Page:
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More grief from fallout.

Borrowers are going to be dropping in and out of mortgage lenders' pipelines this year as rates lurch up and down with bond market mood changes. Mortgage lenders are going to have to contend with active rate shopping and the lack of brand loyalty on the part of consumers who have absolutely no regard for the cost of hedging.

"This year, mortgage banking will face as much or more grief than ever before from fallout," says Chuck, Eshom, senior vice president of secondary marketing, Directors Mortgage Loan Corporation, Riverside, California.

Eshom notes that already since the start of this year there has been a pretty dramatic move in rates that has prompted some fairly heavy fallout. Directors saw borrowers respond to the rate drop by slipping out of earlier locks into something more attractive. On the wholesale side, where Directors usually sees borrowers lock-in for between 10 and 30 days, February registered the heavy fallout that resulted from the rate drops at the start of the year. The heavy fallout from those rate drops is expected to hit in March for retail business, where Directors' locks typically run for an average of 45 days.

Eshom says that Directors experienced an average fallout rate for all of 1992 of about 30 percent. And September was the worst month last year for fallout. The 30 percent fallout figure is the combined rate for wholesale and retail, with the wholesale side's fallout rate being higher than that. He says in a "typical" year the fallout rate is closer to between 20 percent and 25 percent. Even so, Eshom says that last year the decline in rates was more gradual so it didn't trigger the type of heavy fallout that Directors has experienced so far in the early months of 1993. He says that overall, he expects heavier fallout this year than last.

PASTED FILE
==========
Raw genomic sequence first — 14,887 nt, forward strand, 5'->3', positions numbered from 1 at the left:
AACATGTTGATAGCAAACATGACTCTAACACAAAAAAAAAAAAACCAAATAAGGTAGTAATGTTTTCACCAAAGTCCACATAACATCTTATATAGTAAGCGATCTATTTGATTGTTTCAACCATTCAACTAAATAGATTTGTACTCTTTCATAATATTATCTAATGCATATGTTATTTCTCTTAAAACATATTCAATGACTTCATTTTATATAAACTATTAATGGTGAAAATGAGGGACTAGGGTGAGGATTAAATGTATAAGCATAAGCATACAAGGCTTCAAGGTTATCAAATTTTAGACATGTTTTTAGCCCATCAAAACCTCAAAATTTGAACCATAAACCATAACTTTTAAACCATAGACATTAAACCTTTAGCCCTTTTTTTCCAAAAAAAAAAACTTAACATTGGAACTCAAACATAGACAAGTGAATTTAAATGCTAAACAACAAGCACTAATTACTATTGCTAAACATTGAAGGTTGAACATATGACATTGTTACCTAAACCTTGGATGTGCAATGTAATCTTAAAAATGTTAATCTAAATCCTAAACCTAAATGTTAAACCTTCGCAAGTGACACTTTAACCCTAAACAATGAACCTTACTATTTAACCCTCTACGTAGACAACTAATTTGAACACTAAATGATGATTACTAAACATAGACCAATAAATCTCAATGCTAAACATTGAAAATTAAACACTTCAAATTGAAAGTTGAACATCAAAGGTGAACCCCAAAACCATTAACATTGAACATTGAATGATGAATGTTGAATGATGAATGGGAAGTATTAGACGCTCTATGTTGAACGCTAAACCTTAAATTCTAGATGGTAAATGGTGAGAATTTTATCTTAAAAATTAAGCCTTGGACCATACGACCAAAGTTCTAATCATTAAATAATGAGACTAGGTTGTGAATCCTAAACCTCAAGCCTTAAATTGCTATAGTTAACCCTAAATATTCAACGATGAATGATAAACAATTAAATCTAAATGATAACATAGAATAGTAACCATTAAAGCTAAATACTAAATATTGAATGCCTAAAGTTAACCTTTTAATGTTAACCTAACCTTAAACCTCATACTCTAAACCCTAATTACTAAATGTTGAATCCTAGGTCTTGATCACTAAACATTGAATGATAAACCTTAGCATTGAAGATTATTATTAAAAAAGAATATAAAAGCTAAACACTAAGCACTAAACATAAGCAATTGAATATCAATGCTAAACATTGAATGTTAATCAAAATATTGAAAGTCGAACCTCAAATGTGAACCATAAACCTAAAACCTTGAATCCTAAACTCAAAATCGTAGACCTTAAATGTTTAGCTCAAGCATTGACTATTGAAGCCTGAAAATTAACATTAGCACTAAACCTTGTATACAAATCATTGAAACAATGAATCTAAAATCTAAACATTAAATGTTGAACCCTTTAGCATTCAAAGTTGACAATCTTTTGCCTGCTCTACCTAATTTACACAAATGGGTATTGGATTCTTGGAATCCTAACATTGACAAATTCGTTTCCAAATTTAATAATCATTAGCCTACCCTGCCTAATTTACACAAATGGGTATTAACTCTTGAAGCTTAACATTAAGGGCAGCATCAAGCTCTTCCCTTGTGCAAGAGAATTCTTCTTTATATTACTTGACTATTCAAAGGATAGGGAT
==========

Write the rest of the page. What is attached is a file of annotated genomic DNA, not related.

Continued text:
Part of what drives the fallout is the heavy media attention being given to the starkly lower mortgage rates now available. Eshom says with the consumer watching the daily press reports monitoring the movements in the bond market in response to President Clinton's economic package, there is more public awareness of where long bond rates are day by day. This prompts consumers to be more aware of a fall in rates after they lock-in a mortgage.

Directors now originates in 28 states but still has 60 percent of its production coming from California, Eshom says. Directors does half of its business via retail and the balance from wholesale. Because of the heated competition in the markets where the company originates, the prevailing practice is not to charge a fee for a lock-in even though such fees are typically credited against closing costs. Eshom says it would be unusual to charge for a lock where Directors does business and the Riverside-based lender, therefore, does not charge a fee.